I was pulled into an interesting conversation about a week ago. I wasn’t there for the first part of it, but I could tell that COVID-19 was the subject. As I got closer to where the two people were talking, the young lady was arguing that we should continue the safety measures that had been set up during the quarantine. The young man said he couldn’t wait to be done with all of it. That’s when I was asked, “Mrs. Jameson, do you think we should still be doing temperature checks after Covid is done?”
“Nope. I don’t think we should,” I said without hesitating.
Knowing that I had a real opportunity to educate these two young people, I added, “You know we come in contact with lots of other viruses, right? You have your entire lives. Why was COVID singled out to be the one we all should be so afraid of this year? What about the flu virus?” I could see that the young lady hadn’t thought about that yet. She slowly began to nod her head as I continued, “The flu can be pretty severe for some people. You hear about that every year, especially this time of year, but life with the flu was nothing like life with COVID. We didn’t have to wear masks, do any social distancing, close down the country, or do anything like we’ve been forced to do. So, yeah, I think temperature checks eventually need to stop. So should the other measures end…”
I let me voice trail off.
The young man clapped. He was in agreement with everything I had just said. The young lady didn’t say it, but I could tell that she could see my point. Had we continued talking, I think she’d have eventually agreed that some of the safety measures we’re still doing could be phased out, like wearing masks and taking temperatures. People should certainly continue wearing masks if they feel are protected by them. They could take their temperature daily if they wanted to also, but not everyone has an average temperature. Some are lower than the average while others can be typically higher. Plus, right before corona came into our lives, we learned that that typical 98.6˚ temperature was not so average after all. To be denied entry to a building based on that reading may be a bit excessive.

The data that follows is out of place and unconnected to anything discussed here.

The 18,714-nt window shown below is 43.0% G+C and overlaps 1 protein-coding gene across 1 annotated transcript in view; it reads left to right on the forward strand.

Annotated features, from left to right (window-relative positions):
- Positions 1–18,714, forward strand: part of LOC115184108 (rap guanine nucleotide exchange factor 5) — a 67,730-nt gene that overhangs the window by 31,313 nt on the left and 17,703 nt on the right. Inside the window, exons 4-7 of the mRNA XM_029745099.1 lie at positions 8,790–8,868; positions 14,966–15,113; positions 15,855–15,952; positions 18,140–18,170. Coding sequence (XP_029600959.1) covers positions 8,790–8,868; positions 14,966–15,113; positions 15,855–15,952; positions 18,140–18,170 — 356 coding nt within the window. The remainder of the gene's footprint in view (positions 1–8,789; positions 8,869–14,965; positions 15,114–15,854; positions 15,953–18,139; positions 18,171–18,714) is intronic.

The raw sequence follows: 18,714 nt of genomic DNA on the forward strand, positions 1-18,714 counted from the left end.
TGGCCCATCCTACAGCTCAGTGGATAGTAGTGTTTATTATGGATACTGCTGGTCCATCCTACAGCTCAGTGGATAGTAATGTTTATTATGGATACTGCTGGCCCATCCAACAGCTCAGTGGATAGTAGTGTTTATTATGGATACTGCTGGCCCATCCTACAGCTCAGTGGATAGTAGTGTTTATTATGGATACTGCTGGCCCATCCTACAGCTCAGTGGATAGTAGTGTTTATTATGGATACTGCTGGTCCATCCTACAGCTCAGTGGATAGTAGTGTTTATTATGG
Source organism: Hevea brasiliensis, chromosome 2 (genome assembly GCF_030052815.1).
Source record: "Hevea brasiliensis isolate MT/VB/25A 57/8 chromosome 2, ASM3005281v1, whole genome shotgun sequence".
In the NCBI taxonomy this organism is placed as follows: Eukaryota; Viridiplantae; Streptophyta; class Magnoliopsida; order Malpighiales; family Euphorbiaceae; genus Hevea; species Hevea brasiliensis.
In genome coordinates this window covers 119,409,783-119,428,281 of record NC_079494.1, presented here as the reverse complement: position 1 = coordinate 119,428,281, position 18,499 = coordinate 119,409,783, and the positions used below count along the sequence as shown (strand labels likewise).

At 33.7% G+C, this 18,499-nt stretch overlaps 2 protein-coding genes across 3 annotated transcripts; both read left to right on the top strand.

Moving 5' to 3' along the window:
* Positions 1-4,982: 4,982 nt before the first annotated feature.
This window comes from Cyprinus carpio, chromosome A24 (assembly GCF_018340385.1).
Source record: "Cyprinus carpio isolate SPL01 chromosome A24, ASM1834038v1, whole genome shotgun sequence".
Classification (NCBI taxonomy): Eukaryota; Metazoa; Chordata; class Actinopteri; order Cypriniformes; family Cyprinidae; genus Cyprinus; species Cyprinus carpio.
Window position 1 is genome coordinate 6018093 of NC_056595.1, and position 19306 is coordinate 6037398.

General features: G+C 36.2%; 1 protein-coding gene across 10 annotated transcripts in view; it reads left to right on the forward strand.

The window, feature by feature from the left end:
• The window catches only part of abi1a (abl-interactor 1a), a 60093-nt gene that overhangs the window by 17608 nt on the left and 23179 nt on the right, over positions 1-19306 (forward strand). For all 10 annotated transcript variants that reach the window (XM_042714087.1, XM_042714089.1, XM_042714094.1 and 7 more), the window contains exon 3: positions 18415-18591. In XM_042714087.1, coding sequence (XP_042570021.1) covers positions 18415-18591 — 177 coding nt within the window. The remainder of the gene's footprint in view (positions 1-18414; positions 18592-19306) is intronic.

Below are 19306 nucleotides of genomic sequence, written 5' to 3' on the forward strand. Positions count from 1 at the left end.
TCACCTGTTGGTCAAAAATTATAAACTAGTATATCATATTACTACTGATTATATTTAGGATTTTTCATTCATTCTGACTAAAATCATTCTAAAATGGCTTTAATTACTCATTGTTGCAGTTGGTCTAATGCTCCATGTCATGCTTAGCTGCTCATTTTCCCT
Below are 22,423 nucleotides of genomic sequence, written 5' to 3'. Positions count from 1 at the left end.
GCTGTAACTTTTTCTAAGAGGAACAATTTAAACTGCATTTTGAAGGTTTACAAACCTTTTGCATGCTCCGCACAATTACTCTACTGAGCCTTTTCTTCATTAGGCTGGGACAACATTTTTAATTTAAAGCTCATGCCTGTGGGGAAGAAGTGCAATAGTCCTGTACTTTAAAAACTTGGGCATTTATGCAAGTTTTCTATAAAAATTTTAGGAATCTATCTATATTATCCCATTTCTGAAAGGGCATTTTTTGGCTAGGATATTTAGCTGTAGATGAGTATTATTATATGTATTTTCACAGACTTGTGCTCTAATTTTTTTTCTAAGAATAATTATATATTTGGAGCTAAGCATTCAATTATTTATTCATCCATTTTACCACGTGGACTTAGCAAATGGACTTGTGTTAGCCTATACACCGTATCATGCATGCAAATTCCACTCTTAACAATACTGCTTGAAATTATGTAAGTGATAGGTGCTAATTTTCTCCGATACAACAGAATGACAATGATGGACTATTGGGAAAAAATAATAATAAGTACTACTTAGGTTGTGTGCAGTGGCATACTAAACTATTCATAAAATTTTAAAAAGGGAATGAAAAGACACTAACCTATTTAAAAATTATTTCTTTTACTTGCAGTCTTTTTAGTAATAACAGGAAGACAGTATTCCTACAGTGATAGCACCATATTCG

During the conversation I agreed with these two young people that yes, COVID is something we need to take seriously. But, like other viruses, it’s going to do what viruses do. Viruses replicate, they lysate (break down the cell’s protein wall), and they spread to other host cells hoping they can continue to replicate. Over time, viruses can also mutate, all the while seeking new potential hosts.
Isn’t that exactly what we’re seeing happen right now?
Besides seeing a virus in action these last nine months, we’re also seeing something else: fear in motion.
Earlier this year, the public knew very little, if anything at all, about coronaviruses. As more information was shared, so was fear. As that ramped up, so did talk of a new vaccine. That would save us from this novel virus! Touting it safe and effective before it even hit the production line, some sources still want a rushed and limited safety tested vaccine to be our only hope.
Like a virus, fear can be replicated as well. It can jump from one source to another, and so quickly now thanks to technology and social media. From shutting down entire countries to continuing to restrict people and businesses until a vaccine becomes available, fear has ruled the COVID-19 airways. It’s too bad because learning moments have been lost, especially for those young people.
“Would you get the new vaccine, Mrs. Jameson?” one of them asked me.
“Oh, I would never. I don’t think it would be the right thing for me or my kids to get,” I shared.
Not knowing my son’s history, or the amount of knowledge I’ve gained on the subject of liability-free vaccines, I kept my reply short. If pressed why I’d skip it, I would have absolutely offered more information. My role in that moment was not to teach them about viruses or about liability-free vaccines though. It was to keep calm and be as positive as I could be about something that never should have scared as many people as it still does.
Cathy Jameson is a Contributing Editor for Age of Autism.